- Unfortunately, Provco’s insistence on pursuing their non-compliant plans (on an extremely difficult site for their proposed use) is costing the Township money because we have a duty to uphold the laws of the Township and the State. We believe that allowing Provco to install a Super Wawa that violates our traffic safety laws is short-sighted and that traffic safety, and efficient traffic flow through the Township, are two of the most important responsibilities we have as Commissioners. We believe that the citizens of Upper Gwynedd expect us to use their tax dollars to protect them from ill-advised projects that seek to circumvent our laws. The cost to alleviate the traffic congestion and safety issues caused by a Super Wawa in the chosen location is money and effort well spent for our residents.
4. Statement: The BOC Rejected the Provco plans even though the Planning Commission recommended Approval.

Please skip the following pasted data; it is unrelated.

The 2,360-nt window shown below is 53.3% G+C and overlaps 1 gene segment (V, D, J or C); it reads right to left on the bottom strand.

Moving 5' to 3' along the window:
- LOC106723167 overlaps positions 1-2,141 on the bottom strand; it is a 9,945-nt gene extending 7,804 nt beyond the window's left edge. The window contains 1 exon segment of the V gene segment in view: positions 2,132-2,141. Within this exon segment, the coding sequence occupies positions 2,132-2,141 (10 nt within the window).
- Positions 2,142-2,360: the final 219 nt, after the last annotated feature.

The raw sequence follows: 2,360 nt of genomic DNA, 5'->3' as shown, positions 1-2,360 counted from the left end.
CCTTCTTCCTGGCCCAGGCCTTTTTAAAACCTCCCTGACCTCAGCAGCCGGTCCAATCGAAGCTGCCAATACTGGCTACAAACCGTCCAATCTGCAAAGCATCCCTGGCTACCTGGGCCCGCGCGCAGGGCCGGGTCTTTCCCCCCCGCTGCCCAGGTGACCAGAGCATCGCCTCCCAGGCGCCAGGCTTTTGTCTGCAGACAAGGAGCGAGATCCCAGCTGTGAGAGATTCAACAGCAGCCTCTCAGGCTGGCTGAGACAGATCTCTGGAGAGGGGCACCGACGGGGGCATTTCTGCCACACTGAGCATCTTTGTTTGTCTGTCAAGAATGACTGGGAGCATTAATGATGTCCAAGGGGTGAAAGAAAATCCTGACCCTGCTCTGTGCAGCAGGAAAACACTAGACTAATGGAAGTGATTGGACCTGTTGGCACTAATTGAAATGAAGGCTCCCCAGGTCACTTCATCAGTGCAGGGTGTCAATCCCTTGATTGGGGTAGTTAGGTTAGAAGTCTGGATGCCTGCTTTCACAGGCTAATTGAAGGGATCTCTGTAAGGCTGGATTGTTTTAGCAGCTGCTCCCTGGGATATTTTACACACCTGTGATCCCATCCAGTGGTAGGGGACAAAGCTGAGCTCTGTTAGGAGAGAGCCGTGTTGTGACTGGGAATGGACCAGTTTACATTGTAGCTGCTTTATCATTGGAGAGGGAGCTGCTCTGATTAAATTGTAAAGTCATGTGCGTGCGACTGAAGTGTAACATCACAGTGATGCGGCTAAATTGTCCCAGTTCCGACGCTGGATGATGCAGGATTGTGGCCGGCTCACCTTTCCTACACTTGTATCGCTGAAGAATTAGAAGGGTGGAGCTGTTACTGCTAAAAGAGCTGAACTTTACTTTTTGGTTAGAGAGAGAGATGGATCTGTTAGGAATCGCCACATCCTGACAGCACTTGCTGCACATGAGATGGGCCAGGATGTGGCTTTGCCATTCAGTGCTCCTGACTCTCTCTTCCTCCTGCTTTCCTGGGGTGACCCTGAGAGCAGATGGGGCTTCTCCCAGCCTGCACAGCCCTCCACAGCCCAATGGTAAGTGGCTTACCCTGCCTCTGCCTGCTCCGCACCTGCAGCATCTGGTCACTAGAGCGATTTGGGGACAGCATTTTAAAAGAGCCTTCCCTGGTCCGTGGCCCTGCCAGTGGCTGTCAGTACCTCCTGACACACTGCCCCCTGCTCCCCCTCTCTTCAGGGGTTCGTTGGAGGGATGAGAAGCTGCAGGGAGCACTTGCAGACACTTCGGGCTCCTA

- While the Planning Commission did recommend conditional approval of Provco’s second proposal (they recommended denial of the first), they did so with the caveat that they made their recommendation without considering the traffic impacts of the proposal. It is the Board of Commissioners’ duty to review every detail of the plan, while the Planning Commission engages in a general review. Our Township Traffic Engineer identified numerous failures of the Super Wawa plan to comply with the Township and State laws, and we simply could not permit the impact that these violations would have had on our community.